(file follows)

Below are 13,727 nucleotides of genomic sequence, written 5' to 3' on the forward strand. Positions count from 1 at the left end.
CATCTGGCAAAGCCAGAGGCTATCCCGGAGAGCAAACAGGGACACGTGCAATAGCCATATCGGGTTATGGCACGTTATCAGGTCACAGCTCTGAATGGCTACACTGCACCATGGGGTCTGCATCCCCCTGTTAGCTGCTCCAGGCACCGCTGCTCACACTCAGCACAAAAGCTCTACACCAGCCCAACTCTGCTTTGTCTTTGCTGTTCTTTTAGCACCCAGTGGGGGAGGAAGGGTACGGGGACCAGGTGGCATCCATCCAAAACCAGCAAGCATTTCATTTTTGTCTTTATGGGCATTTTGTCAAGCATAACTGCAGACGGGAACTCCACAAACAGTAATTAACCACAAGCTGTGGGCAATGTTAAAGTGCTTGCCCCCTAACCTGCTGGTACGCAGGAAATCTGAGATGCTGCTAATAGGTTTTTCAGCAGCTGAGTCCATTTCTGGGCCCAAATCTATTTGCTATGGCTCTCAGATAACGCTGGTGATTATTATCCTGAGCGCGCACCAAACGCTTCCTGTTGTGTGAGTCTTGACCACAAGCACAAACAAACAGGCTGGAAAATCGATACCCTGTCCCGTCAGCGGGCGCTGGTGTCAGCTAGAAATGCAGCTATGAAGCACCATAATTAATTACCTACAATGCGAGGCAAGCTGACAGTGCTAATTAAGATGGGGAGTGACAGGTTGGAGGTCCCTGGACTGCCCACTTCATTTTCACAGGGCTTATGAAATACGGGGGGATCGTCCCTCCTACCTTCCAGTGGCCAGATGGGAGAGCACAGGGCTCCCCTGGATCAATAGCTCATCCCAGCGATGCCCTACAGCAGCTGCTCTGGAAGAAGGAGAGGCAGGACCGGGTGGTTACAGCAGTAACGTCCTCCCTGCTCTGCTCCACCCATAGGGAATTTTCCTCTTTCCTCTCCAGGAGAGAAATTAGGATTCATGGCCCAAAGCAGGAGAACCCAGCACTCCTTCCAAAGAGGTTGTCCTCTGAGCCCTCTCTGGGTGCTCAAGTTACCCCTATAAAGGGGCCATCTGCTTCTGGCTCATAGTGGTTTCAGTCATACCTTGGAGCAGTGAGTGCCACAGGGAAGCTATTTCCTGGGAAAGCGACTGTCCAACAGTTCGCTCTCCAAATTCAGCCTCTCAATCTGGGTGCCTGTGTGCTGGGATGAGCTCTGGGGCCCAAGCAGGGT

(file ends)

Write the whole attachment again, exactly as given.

Below are 13,727 nucleotides of genomic sequence, written 5' to 3' on the forward strand. Positions count from 1 at the left end.
CATCTGGCAAAGCCAGAGGCTATCCCGGAGAGCAAACAGGGACACGTGCAATAGCCATATCGGGTTATGGCACGTTATCAGGTCACAGCTCTGAATGGCTACACTGCACCATGGGGTCTGCATCCCCCTGTTAGCTGCTCCAGGCACCGCTGCTCACACTCAGCACAAAAGCTCTACACCAGCCCAACTCTGCTTTGTCTTTGCTGTTCTTTTAGCACCCAGTGGGGGAGGAAGGGTACGGGGACCAGGTGGCATCCATCCAAAACCAGCAAGCATTTCATTTTTGTCTTTATGGGCATTTTGTCAAGCATAACTGCAGACGGGAACTCCACAAACAGTAATTAACCACAAGCTGTGGGCAATGTTAAAGTGCTTGCCCCCTAACCTGCTGGTACGCAGGAAATCTGAGATGCTGCTAATAGGTTTTTCAGCAGCTGAGTCCATTTCTGGGCCCAAATCTATTTGCTATGGCTCTCAGATAACGCTGGTGATTATTATCCTGAGCGCGCACCAAACGCTTCCTGTTGTGTGAGTCTTGACCACAAGCACAAACAAACAGGCTGGAAAATCGATACCCTGTCCCGTCAGCGGGCGCTGGTGTCAGCTAGAAATGCAGCTATGAAGCACCATAATTAATTACCTACAATGCGAGGCAAGCTGACAGTGCTAATTAAGATGGGGAGTGACAGGTTGGAGGTCCCTGGACTGCCCACTTCATTTTCACAGGGCTTATGAAATACGGGGGGATCGTCCCTCCTACCTTCCAGTGGCCAGATGGGAGAGCACAGGGCTCCCCTGGATCAATAGCTCATCCCAGCGATGCCCTACAGCAGCTGCTCTGGAAGAAGGAGAGGCAGGACCGGGTGGTTACAGCAGTAACGTCCTCCCTGCTCTGCTCCACCCATAGGGAATTTTCCTCTTTCCTCTCCAGGAGAGAAATTAGGATTCATGGCCCAAAGCAGGAGAACCCAGCACTCCTTCCAAAGAGGTTGTCCTCTGAGCCCTCTCTGGGTGCTCAAGTTACCCCTATAAAGGGGCCATCTGCTTCTGGCTCATAGTGGTTTCAGTCATACCTTGGAGCAGTGAGTGCCACAGGGAAGCTATTTCCTGGGAAAGCGACTGTCCAACAGTTCGCTCTCCAAATTCAGCCTCTCAATCTGGGTGCCTGTGTGCTGGGATGAGCTCTGGGGCCCAAGCAGGGT